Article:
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A Reach Like No Other: Racial Minorities and Smoking

Tobacco companies embraced racial and ethnic minorities as potential customers before anyone else. Other industries shunned marketing to African-American, Latino and indigenous peoples. Only, this recognition from Big Tobacco was not benevolent. The consequences of tobacco companies advertising to minorities had, and continues to have, serious and far-reaching consequences; many of which are still felt today.

Author: Christina Matthews
Last updated: February 28, 2019
Young African Аmerican smoking cigarette
Ysbrand Cosijn/Shutterstock

Tobacco companies used targeted ads, sponsored major cultural events, and spent huge amounts of money advertising to minority groups to create loyal customers among them. One example of targeted advertising is the way menthol-brand cigarettes were marketed to African-Americans more than whites.

88.5% of African-American smokers smoke menthol cigarettes as a result of targeted marketing. Experts have noted that menthol cigarettes are more addictive than regular cigarettes. They make cigarette smoke smoother to inhale, which means lung cancer deaths have gone up among black males while remaining the same for white men.

This kind of race-based marketing is one of the tactics Big Tobacco employs to maintain a customer base in black, Latino, and working-class communities all across the United States. Native and Asian Americans have also fallen prey to Big Tobacco public relations strategies.

This article will explore all the ways cigarette makers found to target vulnerable communities, which differed from the ways they advertised to white smokers. And how when people wanted to quit smoking they found it difficult due to a lack of support and resources.

African Americans: History of Minority Advertising

Tobacco companies began targeting minorities, specifically African-Americans after the Second World War. Two factors motivated tobacco companies reaching out to this previously ignored demographic:

  • Tobacco companies wanted to expand into new markets
  • Incomes for black Americans rose during the post-war period

Companies like Lorillard found that the best way for cigarette ads to reach African-Americans was through buying space in magazine spreads. The ads were placed in black-centered publications like Ebony and Negro’s Digest. Different ads for white audiences were featured in mainstream magazines like Vogue and Vanity Fair.

Advertising in these black-majority magazines was important. The tobacco companies could directly target black audiences without offending their white customers. Their ads could also feature black models making them more effective and appealing.

With the emergence of the Civil Rights’ Movement in the 60s and 70s, tobacco companies evolved their ads to reflect the times. Not only that, but companies like Philip Morris, and Brown and Williamson, started to exploit black pride and nationalism.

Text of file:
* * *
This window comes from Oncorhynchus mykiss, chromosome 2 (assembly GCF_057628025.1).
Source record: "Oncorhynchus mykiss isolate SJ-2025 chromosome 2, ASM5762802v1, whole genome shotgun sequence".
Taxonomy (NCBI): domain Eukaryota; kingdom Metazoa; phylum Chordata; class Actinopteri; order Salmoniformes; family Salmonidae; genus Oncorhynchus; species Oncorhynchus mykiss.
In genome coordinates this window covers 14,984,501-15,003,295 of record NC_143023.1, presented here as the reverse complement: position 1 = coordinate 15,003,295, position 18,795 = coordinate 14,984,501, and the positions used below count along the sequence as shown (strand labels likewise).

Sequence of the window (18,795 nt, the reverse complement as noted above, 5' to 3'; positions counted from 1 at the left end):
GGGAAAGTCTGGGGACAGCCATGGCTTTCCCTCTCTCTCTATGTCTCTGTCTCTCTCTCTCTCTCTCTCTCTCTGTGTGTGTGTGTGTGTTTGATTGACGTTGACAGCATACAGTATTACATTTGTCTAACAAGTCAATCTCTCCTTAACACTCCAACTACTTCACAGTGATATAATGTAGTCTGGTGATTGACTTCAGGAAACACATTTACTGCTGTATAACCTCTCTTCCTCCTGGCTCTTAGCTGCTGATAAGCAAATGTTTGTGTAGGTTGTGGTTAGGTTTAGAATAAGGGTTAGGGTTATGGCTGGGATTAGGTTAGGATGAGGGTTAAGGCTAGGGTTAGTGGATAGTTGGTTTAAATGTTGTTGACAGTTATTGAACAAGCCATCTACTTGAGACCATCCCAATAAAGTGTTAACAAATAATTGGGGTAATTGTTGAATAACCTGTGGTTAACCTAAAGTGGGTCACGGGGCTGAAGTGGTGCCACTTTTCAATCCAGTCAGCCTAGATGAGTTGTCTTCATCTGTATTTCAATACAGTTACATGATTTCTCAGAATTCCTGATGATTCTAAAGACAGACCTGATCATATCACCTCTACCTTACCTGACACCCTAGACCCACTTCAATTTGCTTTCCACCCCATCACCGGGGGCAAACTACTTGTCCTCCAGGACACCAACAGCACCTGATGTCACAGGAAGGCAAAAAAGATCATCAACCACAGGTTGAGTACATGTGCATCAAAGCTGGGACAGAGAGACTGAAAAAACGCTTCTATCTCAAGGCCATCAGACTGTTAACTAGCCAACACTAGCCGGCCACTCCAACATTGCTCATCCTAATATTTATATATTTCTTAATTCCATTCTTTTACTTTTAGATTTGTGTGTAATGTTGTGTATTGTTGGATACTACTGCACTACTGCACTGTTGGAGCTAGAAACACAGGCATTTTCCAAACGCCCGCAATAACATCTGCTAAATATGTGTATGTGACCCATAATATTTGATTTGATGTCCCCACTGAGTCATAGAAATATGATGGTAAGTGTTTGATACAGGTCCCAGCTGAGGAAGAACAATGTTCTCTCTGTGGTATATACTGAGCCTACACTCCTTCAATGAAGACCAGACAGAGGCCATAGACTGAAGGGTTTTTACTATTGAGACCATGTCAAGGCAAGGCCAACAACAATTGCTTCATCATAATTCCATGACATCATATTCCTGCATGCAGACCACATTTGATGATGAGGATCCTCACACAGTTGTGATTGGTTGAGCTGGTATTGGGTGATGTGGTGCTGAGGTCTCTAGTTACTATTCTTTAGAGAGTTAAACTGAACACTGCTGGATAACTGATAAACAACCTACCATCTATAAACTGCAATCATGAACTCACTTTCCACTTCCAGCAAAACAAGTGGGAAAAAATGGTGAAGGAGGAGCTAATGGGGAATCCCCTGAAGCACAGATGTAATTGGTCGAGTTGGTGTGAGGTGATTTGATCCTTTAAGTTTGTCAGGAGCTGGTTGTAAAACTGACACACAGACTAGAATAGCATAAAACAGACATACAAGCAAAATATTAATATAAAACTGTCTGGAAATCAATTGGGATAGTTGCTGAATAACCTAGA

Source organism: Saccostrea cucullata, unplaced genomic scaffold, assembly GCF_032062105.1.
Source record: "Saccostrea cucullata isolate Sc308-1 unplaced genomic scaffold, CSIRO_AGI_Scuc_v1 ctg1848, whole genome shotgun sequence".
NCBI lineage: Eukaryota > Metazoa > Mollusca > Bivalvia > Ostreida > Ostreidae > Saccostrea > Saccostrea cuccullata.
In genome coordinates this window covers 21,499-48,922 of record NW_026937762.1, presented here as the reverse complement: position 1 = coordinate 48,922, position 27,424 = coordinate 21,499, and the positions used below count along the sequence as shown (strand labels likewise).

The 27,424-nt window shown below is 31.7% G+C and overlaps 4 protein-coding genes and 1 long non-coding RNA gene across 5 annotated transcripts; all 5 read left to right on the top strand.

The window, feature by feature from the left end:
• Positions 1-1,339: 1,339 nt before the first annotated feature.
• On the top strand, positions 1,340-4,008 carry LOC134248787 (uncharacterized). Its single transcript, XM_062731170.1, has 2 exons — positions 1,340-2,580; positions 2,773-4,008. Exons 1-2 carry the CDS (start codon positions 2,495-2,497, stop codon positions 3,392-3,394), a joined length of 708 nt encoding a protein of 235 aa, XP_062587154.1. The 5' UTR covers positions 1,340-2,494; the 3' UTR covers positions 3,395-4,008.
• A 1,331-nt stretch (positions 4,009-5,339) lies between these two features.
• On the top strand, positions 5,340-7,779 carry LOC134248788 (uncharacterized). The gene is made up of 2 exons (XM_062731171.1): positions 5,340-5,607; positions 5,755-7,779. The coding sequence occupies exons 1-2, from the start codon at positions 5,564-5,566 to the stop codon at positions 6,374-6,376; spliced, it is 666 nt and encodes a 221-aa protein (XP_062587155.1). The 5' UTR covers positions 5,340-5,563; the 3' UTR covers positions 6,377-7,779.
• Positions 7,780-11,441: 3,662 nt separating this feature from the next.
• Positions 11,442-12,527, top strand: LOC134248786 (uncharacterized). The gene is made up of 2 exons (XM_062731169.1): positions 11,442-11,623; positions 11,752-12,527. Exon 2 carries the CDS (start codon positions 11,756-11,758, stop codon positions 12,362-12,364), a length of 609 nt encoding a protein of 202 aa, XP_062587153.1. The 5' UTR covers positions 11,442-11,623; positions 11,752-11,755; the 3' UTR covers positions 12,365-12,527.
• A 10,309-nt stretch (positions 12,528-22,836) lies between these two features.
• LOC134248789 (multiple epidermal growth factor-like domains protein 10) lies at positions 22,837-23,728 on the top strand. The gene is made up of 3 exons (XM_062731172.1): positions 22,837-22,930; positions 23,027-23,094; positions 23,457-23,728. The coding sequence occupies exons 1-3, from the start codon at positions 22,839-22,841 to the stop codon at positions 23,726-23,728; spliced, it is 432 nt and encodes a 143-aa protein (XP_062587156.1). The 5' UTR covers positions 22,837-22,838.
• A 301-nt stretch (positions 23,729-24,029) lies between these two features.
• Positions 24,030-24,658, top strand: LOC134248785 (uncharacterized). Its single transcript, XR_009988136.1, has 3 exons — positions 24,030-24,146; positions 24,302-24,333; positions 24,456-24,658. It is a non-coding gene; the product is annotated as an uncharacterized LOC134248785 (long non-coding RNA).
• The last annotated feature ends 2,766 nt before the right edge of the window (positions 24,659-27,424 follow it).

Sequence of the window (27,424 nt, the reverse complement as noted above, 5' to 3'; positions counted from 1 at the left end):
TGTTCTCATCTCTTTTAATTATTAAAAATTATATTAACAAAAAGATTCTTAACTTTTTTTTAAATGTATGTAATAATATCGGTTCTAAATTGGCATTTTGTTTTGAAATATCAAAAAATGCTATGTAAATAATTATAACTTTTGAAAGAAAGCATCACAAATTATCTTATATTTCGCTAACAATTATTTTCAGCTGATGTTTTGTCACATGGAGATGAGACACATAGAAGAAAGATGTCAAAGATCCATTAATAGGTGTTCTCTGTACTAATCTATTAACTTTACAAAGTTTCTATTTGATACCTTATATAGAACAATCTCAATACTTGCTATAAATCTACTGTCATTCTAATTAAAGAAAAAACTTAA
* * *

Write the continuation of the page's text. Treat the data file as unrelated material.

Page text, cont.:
In this era, ads featured symbols of those movements: dark-skinned models, Afros, and “soul style.” Beyond targeted marketing, Big Tobacco also began cultivating cultural ties to the African-American community starting in the 1960s.

Internal memos from 1995 reveal how tobacco companies made donations to such organizations as the NAACP (National Association for the Advancement of Colored Peoples), the King Center, and the Cuban American National Council, which were not considered charitable donations but necessary expenditures for “Minority Advertising.”

Unhappy business man breaking cigarette

In this era, ads featured symbols of those movements: dark-skinned models, Afros, and “soul style.” Beyond targeted marketing, Big Tobacco also began cultivating cultural ties to the African-American community starting in the 1960s.

Internal memos from 1995 reveal how tobacco companies made donations to such organizations as the NAACP (National Association for the Advancement of Colored Peoples), the King Center, and the Cuban American National Council, which were not considered charitable donations but necessary expenditures for “Minority Advertising.”

The Consequences of “Minority Advertising”

Spending on “minority advertising” has paid off for cigarette companies. Lorillard and British American Tobacco both increased their advertising budgets for their respective brands of menthol cigarettes in the late 1960s. They also both targeted African Americans.

The result?

African Americans make up the majority of menthol-cigarette smokers, more so than white Americans.

Big Tobacco advertising has had real, and dire consequences for the affected minorities though:


  • Diseases of the heart and lung cancer are two of the top causes of death for African Americans
  • Cases of lung cancer are higher among African American men than white men
  • 3.3% of African American men quit smoking successfully, compared to 6.0% for white men

Despite differences among races and cultures, tobacco company executives repeated the same strategies they used on African Americans on other ethnic groups, as will be seen in the following sections.

Targeting Young Latinos

Tobacco companies identified the Latino market as an important one all the way back in the 1980s. They employed similar tactics (magazine print ads) as they did with the African American demographic with a few slight changes.